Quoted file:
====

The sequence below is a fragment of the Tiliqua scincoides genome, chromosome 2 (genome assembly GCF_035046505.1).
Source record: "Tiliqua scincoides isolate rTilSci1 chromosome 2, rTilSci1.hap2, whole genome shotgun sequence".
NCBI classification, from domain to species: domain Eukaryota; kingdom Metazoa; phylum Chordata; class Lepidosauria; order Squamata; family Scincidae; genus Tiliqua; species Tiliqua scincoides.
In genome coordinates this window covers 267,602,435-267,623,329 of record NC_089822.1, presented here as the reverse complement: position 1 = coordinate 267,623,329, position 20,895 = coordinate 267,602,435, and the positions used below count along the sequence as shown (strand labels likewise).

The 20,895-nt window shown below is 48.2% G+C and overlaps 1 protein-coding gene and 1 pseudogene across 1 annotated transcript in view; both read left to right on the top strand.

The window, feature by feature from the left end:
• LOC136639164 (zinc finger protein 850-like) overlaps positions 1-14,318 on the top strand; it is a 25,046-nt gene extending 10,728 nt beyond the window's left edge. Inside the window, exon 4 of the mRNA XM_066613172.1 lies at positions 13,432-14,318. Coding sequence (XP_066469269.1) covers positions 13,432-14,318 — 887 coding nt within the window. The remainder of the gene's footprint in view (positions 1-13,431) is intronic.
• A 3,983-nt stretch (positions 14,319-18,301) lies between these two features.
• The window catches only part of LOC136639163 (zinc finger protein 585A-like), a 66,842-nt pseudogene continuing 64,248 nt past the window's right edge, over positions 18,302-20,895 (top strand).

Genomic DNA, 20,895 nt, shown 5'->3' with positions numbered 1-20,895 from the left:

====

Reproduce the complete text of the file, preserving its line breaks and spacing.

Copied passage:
The sequence below is a fragment of the Tiliqua scincoides genome, chromosome 2 (genome assembly GCF_035046505.1).
Source record: "Tiliqua scincoides isolate rTilSci1 chromosome 2, rTilSci1.hap2, whole genome shotgun sequence".
NCBI classification, from domain to species: domain Eukaryota; kingdom Metazoa; phylum Chordata; class Lepidosauria; order Squamata; family Scincidae; genus Tiliqua; species Tiliqua scincoides.
In genome coordinates this window covers 267,602,435-267,623,329 of record NC_089822.1, presented here as the reverse complement: position 1 = coordinate 267,623,329, position 20,895 = coordinate 267,602,435, and the positions used below count along the sequence as shown (strand labels likewise).

The 20,895-nt window shown below is 48.2% G+C and overlaps 1 protein-coding gene and 1 pseudogene across 1 annotated transcript in view; both read left to right on the top strand.

The window, feature by feature from the left end:
• LOC136639164 (zinc finger protein 850-like) overlaps positions 1-14,318 on the top strand; it is a 25,046-nt gene extending 10,728 nt beyond the window's left edge. Inside the window, exon 4 of the mRNA XM_066613172.1 lies at positions 13,432-14,318. Coding sequence (XP_066469269.1) covers positions 13,432-14,318 — 887 coding nt within the window. The remainder of the gene's footprint in view (positions 1-13,431) is intronic.
• A 3,983-nt stretch (positions 14,319-18,301) lies between these two features.
• The window catches only part of LOC136639163 (zinc finger protein 585A-like), a 66,842-nt pseudogene continuing 64,248 nt past the window's right edge, over positions 18,302-20,895 (top strand).

Genomic DNA, 20,895 nt, shown 5'->3' with positions numbered 1-20,895 from the left: